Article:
Running Nmap in AWS Lambda

While people have created AWS Lambda based scanners, such as AWS-SCAN and Better-AWS-SCAN which make use of “python-nmap“, I wanted to see if I could get the “real” Nmap running in AWS Lambda having recently created a Slack bot that runs PhantomJS in Lambda.

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AWS Lambda Slack Bot (with PhantomJS) #chatops

Recently I wanted to automate some manual checks I was having to perform on client sites, and make these checks accessible to other colleagues – the solution I settled on was using a Slack bot to trigger an AWS Lambda function that runs PhantomJS to perform the checks. Here’s a quick crash course on how to set it up (you’ll need some AWS knowledge or do some Googling).

I’ve created a sample code base available at to build on, using NodeJS for the the Lambda function (because it starts up so quickly – but other supported languages could be used). It defines a “handler” function (that receives the Lambda request) which executes PhantomJS and tells it the file we want it to run (“title.js” in this case, which just returns the webpage’s title).

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BSides Cape Town 2017 – “Docker for Hackers” talk and badge apps

Today at BSides Cape Town 2017 I gave a talk titled “Docker for Hackers” – a quick overview of what docker is, how to use it, and how to attack various aspects of it. The slides for my talk are here.

I also got to help @dale_nunns, who wrote the firmware for our electronic badges which is a BASIC interpreter, with some “.bas” files for attendees to discover as well as the badge default LED animation. The conference theme was “Back to the Future” and the badge was in the shape of a Flux Capacitor. The files are:

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Compiling exploit 764.c in 2017 (using libssl-dev 1.1.0f )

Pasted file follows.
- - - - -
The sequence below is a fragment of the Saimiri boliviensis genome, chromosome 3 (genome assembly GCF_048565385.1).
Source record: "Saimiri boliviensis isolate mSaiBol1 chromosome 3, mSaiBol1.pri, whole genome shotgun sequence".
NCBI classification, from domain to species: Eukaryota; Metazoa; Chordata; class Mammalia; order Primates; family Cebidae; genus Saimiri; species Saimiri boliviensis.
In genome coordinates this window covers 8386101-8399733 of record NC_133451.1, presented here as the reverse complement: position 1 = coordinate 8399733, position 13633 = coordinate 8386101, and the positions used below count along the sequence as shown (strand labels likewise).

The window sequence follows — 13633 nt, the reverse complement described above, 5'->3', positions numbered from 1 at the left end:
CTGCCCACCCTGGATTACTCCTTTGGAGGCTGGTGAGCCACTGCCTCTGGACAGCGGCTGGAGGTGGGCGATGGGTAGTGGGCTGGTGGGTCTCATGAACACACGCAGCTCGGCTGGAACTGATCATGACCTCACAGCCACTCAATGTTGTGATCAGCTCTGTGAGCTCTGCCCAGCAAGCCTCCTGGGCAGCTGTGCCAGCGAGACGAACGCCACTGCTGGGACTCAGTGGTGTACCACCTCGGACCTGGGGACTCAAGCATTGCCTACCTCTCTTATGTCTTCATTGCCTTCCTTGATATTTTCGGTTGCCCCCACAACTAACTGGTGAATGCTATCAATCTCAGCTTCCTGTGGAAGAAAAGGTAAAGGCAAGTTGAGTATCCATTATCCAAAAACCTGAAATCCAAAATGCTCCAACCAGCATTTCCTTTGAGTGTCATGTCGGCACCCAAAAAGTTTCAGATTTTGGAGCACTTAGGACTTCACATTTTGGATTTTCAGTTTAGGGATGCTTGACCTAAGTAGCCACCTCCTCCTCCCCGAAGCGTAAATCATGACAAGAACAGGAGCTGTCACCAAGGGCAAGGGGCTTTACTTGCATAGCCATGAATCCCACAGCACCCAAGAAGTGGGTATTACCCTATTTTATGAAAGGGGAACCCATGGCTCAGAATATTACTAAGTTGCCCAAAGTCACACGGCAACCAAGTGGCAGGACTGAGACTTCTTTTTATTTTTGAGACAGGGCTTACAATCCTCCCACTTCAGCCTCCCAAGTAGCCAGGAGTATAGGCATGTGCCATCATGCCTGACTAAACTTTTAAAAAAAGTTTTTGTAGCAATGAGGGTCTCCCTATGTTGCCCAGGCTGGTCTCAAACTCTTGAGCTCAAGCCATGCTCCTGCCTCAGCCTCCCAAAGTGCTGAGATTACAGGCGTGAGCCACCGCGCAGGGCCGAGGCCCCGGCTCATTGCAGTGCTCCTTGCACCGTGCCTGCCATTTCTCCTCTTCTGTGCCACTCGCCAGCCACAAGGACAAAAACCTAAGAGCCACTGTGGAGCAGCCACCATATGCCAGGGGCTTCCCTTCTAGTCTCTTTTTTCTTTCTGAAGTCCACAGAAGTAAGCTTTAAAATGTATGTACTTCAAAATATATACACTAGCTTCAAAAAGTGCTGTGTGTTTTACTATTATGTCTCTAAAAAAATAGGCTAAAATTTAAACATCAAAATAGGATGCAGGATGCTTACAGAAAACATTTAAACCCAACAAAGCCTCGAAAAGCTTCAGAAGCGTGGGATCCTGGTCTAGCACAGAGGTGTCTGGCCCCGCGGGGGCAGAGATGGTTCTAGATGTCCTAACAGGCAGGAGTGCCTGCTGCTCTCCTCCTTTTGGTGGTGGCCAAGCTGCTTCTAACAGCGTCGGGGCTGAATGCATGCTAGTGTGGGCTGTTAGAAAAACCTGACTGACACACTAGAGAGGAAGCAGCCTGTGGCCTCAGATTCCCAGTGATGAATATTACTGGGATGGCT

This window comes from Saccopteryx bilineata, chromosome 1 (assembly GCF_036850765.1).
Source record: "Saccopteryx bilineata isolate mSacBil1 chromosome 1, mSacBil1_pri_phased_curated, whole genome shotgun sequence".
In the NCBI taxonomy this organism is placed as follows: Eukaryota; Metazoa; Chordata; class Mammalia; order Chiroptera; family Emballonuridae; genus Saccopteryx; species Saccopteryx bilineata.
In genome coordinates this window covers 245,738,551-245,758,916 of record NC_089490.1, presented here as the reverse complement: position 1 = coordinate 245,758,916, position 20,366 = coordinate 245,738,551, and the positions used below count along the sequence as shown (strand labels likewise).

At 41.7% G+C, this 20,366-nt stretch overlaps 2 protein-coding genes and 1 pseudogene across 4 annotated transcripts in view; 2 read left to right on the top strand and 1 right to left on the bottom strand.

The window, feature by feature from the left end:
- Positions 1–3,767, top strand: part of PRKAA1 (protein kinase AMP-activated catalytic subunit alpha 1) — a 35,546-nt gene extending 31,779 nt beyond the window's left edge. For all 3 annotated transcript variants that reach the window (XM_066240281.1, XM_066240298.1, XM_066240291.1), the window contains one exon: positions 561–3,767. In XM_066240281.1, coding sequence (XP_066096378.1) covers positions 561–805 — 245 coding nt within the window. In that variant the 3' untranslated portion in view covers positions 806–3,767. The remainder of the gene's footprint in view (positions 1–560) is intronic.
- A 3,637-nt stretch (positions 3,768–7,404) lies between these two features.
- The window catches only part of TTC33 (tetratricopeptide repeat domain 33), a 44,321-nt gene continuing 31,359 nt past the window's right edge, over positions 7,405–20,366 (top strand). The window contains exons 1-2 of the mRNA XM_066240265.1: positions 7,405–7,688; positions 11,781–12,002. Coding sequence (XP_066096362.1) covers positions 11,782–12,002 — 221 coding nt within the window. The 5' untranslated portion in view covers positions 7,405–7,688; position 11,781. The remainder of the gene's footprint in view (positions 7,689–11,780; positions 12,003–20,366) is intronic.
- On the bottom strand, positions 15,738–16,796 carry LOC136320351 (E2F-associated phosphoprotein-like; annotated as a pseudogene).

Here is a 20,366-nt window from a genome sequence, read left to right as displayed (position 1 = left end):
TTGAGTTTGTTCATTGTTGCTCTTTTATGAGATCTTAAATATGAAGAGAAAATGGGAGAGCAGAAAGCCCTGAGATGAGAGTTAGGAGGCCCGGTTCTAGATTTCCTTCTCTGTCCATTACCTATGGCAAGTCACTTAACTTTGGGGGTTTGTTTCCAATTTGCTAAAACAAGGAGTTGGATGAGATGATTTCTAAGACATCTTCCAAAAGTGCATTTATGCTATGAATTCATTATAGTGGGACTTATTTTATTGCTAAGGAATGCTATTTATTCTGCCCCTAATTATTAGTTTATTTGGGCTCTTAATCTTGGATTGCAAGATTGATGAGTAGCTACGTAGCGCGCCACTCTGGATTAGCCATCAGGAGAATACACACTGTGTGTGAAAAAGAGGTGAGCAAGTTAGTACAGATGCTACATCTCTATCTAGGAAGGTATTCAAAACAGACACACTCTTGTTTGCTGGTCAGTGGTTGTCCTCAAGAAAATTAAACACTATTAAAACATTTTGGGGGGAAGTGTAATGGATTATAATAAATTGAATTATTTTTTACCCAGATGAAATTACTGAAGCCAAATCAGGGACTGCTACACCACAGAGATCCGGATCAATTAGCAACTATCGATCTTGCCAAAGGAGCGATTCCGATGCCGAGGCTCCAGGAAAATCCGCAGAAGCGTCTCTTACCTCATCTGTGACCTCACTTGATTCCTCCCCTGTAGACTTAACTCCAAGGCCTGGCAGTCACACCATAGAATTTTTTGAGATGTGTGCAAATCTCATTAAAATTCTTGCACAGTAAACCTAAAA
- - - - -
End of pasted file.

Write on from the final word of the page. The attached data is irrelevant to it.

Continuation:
One of the popular boot-to-root VMs has an exploit (764.c) which doesn’t compile so well in modern Kali, producing the errors:

764d.c:643:24: error: ‘SSL2_MAX_CONNECTION_ID_LENGTH’ undeclared here (not in a function)
764d.c:651:2: error: unknown type name ‘RC4_KEY’
764d.c:652:2: error: unknown type name ‘RC4_KEY’
764d.c:844:7: error: ‘MD5_DIGEST_LENGTH’ undeclared (first use in this function)
764d.c:845:19: error: ‘SSL2_MT_ERROR’ undeclared (first use in this function)
764d.c:882:2: error: unknown type name ‘MD5_CTX’
764d.c:887:23: error: ‘MD5_DIGEST_LENGTH’ undeclared (first use in this function)
764d.c:977:16: error: ‘SSL2_MT_SERVER_HELLO’ undeclared (first use in this function)
764d.c:1069:10: error: dereferencing pointer to incomplete type ‘EVP_PKEY {aka struct evp_pkey_st}’
764d.c:1106:2: error: unknown type name ‘MD5_CTX’
764d.c:1111:42: error: ‘MD5_DIGEST_LENGTH’ undeclared (first use in this function)
764d.c:1127:23: error: ‘RC4_KEY’ undeclared (first use in this function)
764d.c:1127:31: error: expected expression before ‘)’ token
764d.c:1131:32: error: expected expression before ‘)’ token
764d.c:1146:16: error: ‘SSL2_MT_SERVER_VERIFY’ undeclared (first use in this function)
764d.c:1158:11: error: ‘SSL2_MT_CLIENT_FINISHED’ undeclared (first use in this function)
764d.c:1171:16: error: ‘SSL2_MT_SERVER_FINISHED’ undeclared (first use in this function)

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AWS Lambda Mischief

After attending a great talk by @marcoslaviero about AWS cloud security and persisting your access through AWS Lambda and EC2, I realised there was another nasty way to “inject” malicious code in to an account and execute it on demand (or have it executed for you)… by inserting it as a “version” of an existing Lambda function, and restoring that Lambda’s functionality. Again, this assumes you have already compromised the AWS account.